Magnum’s Pleasure Guide
Following extensive research among young people and the difficulties they face in setting boundaries between their on and offline lives, Magnum has taken steps to support them in establishing this elusive balance between the real and virtual world. This includes partnering with mental wellbeing neuroscientist Dr Jack Lewis to release the Magnum Pleasure Guide - a tool and source of advice to support us in living our most pleasurable life, whether that be virtually or physically.
During deep sleep our brains organise our memories. incorporating temporary memories from that day and commit it to permanent memory. They increase the rate at which toxins (that build up over the course of each day) are removed from the brain via a waste disposal mechanism known as the glymphatic system. When it comes to maximising pleasure, dream sleep also helps to strip away the negative emotions attached to any upsetting events that happened that day. That way, we can think back to what happened without feeling so sad about it. If we’re only getting five or six hours of sleep per night, rather than the recommended eight hours, we are missing out on that critical extra helping of dream sleep which could be making our daily existence more pleasurable.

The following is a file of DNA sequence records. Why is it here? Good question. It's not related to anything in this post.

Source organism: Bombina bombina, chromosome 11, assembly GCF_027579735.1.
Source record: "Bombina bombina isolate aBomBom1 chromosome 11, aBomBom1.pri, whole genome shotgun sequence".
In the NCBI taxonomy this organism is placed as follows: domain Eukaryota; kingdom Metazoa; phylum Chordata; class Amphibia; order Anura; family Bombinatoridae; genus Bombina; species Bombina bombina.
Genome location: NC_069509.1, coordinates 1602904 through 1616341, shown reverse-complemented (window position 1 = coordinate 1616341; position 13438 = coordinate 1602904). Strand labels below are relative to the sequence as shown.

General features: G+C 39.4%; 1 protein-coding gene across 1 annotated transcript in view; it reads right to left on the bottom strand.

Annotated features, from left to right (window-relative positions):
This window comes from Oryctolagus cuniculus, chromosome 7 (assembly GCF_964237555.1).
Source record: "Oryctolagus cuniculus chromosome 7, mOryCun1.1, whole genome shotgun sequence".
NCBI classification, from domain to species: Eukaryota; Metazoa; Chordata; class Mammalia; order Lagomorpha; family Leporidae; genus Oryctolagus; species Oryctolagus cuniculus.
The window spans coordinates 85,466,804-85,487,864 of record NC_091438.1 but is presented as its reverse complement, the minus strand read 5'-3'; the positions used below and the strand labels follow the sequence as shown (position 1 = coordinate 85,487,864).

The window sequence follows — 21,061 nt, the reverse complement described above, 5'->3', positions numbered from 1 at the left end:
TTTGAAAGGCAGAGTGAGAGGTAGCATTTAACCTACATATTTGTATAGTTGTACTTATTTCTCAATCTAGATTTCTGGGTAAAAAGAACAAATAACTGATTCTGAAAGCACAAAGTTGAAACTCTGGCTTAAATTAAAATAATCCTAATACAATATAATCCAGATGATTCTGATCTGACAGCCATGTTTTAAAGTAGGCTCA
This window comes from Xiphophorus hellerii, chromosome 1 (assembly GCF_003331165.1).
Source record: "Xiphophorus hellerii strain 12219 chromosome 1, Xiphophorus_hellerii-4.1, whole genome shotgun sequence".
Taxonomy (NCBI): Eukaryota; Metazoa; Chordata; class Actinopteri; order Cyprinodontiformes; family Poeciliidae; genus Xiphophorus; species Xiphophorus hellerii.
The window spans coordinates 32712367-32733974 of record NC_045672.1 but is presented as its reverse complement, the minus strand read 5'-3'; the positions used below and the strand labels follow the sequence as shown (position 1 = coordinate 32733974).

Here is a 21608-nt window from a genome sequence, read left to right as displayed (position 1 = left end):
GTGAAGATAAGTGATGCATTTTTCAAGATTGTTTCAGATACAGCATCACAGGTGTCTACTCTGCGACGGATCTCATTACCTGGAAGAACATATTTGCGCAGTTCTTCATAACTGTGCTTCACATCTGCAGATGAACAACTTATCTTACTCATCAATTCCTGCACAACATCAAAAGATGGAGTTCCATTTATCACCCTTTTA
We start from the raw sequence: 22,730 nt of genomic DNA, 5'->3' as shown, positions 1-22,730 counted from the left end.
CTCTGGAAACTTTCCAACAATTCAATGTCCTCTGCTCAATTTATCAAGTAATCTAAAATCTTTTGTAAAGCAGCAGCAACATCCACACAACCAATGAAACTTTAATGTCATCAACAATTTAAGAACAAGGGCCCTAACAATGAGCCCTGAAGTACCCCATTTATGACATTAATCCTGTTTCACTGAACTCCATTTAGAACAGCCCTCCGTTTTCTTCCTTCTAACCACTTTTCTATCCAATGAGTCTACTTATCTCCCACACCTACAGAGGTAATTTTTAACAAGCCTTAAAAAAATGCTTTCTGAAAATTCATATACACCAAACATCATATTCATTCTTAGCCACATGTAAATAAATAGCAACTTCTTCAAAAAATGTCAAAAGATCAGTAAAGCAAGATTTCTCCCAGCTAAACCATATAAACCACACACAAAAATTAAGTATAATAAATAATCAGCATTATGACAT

When we use our muscles by doing 30 minutes of moderate exercise every day (or 60 minutes intense exercise every other day), our muscles release powerful chemicals known as myokines. Even gentle exercise releases endocannabinoids which make us feel good and therefore maximise our daily pleasure. The myokines travel up to the brain in the bloodstream where they trigger release of another substance which enables more new brain cells to be born! More brain cells? Yes please!
There is plenty of evidence in the neuroscience literature supporting the idea that 20 minutes of daily mindfulness mediation improves your physical health, mental well-being and enhances your cognitive performance. After just a week of daily sessions, your ability to focus improves. After a fortnight, measurable changes have taken place in the white matter in brain areas involved in taking an objective “helicopter view” on life events which can help with anxious and overwhelming thoughts. Ultimately, daily mindfulness puts your brain in an optimal state for maximising the simple pleasures in life.